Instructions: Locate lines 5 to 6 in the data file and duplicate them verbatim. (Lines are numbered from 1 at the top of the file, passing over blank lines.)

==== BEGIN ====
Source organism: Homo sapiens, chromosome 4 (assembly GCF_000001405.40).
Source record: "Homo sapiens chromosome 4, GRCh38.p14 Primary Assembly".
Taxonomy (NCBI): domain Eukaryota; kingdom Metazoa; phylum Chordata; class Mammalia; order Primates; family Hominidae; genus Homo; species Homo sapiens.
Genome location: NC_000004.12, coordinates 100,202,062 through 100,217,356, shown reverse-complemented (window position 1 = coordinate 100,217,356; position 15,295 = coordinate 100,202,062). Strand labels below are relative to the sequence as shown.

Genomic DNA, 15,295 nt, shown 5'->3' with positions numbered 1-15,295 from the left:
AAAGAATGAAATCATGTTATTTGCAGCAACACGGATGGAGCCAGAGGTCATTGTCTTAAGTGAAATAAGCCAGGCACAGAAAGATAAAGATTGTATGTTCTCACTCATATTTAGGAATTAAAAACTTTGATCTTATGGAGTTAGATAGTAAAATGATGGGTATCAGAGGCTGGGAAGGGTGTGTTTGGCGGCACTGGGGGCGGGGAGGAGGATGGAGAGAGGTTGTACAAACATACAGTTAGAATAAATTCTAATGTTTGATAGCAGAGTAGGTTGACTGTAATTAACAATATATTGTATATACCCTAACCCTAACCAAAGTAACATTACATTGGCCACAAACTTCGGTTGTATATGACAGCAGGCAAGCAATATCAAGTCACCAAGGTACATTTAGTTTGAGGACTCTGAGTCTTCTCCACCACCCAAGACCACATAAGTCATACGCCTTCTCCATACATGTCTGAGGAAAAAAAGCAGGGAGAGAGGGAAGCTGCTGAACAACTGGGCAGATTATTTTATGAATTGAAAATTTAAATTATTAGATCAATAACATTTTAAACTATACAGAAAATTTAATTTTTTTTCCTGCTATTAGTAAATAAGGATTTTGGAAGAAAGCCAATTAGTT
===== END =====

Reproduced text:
Genomic DNA, 15,295 nt, shown 5'->3' with positions numbered 1-15,295 from the left:
AAAGAATGAAATCATGTTATTTGCAGCAACACGGATGGAGCCAGAGGTCATTGTCTTAAGTGAAATAAGCCAGGCACAGAAAGATAAAGATTGTATGTTCTCACTCATATTTAGGAATTAAAAACTTTGATCTTATGGAGTTAGATAGTAAAATGATGGGTATCAGAGGCTGGGAAGGGTGTGTTTGGCGGCACTGGGGGCGGGGAGGAGGATGGAGAGAGGTTGTACAAACATACAGTTAGAATAAATTCTAATGTTTGATAGCAGAGTAGGTTGACTGTAATTAACAATATATTGTATATACCCTAACCCTAACCAAAGTAACATTACATTGGCCACAAACTTCGGTTGTATATGACAGCAGGCAAGCAATATCAAGTCACCAAGGTACATTTAGTTTGAGGACTCTGAGTCTTCTCCACCACCCAAGACCACATAAGTCATACGCCTTCTCCATACATGTCTGAGGAAAAAAAGCAGGGAGAGAGGGAAGCTGCTGAACAACTGGGCAGATTATTTTATGAATTGAAAATTTAAATTATTAGATCAATAACATTTTAAACTATACAGAAAATTTAATTTTTTTTCCTGCTATTAGTAAATAAGGATTTTGGAAGAAAGCCAATTAGTT